“Last week?” Jensen feels stupid. Last week, he couldn’t have been bothered to notice Jared. He was too focused on carrying boxes of junk out to the portable dumpster parked temporarily in the driveway. Last week, all he can remember feeling was a vague annoyance that his neighbor seemed to be outside all the time.
“He kept trying to work up the nerve to talk to you,” Dani goes on.
“Score!” The men on the other side of the room shout as something happens on the TV.
Dani and Jensen watch them for a moment, and Jensen tries to concentrate on the screen as the commentator shows the replay before the game cuts away to commercials.
“Strong start, strong start,” Jared declares as he gets up to fetch more beer. The doorbell rings and Jared yells, “Got it!” from the kitchen.
“Jared’s got a lot of friends for a guy who just moved to town,” Jensen notes.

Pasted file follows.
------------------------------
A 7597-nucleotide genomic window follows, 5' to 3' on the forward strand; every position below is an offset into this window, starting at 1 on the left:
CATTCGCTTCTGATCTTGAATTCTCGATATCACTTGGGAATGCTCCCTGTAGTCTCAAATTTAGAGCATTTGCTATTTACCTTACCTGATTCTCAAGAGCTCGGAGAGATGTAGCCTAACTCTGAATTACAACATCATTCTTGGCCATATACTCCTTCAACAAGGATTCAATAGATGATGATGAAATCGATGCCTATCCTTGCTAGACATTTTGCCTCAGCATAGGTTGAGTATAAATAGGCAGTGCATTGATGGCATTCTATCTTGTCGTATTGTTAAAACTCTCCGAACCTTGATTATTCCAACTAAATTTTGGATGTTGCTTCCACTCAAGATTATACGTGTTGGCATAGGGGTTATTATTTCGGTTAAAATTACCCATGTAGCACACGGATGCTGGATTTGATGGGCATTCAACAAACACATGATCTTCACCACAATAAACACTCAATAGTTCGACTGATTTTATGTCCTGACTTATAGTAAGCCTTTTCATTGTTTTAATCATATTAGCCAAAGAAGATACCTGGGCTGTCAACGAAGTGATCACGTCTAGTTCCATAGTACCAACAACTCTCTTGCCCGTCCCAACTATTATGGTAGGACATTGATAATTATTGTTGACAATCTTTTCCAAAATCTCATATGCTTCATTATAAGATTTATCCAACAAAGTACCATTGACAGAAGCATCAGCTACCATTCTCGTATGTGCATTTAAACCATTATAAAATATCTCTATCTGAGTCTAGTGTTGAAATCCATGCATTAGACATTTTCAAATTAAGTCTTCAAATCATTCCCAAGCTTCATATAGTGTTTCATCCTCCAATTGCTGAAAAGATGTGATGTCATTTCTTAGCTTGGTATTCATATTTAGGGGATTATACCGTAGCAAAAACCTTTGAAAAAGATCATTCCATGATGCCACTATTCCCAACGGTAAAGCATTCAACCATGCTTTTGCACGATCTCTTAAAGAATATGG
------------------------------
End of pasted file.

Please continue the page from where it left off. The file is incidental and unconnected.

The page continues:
Dani chuckles. “Oh honey, you have no idea,” she says. “Jared makes friends wherever he goes. Some of them are just hangers-on, though.”
Dani gives him a funny look, half-amused, half-confused, like she’s not sure if he’s pulling her leg.
“Well yeah,” she says finally. “He’s probably the most eligible bachelor in the country right now.”
When Jensen frowns, Dani laughs out loud.
“Oh my god, you really don’t know,” she says.
Jensen shakes his head. “Know what?”
“Jared’s father owns Padalecki Technologies,” she says, naming the company that Jensen knows to be one of the five wealthiest in the country, if not the world. Padalecki Technologies is literally a household name, like Microsoft or Google.
In fact, Jensen’s pretty sure PT owns both of those. Maybe Apple, too.
“No way,” he breathes, watching as Jared saunters back into the room, carrying pizza boxes and a six-pack of beer.
“Pizza’s here!” Jared announces unnecessarily, turning a bright grin on Jensen as he sets the boxes down on the coffee table and offers Jensen another beer.
Jensen flushes to the tips of his ears as his fingers brush Jared’s.
Jared grins wider, dimples impossibly deep in his angular face. His teeth gleam white but aren’t quite perfect, and Jensen wonders how that could be, coming from such a wealthy family. It makes him like Jared more, finding out that he’s got at least one imperfection that was a deliberate choice.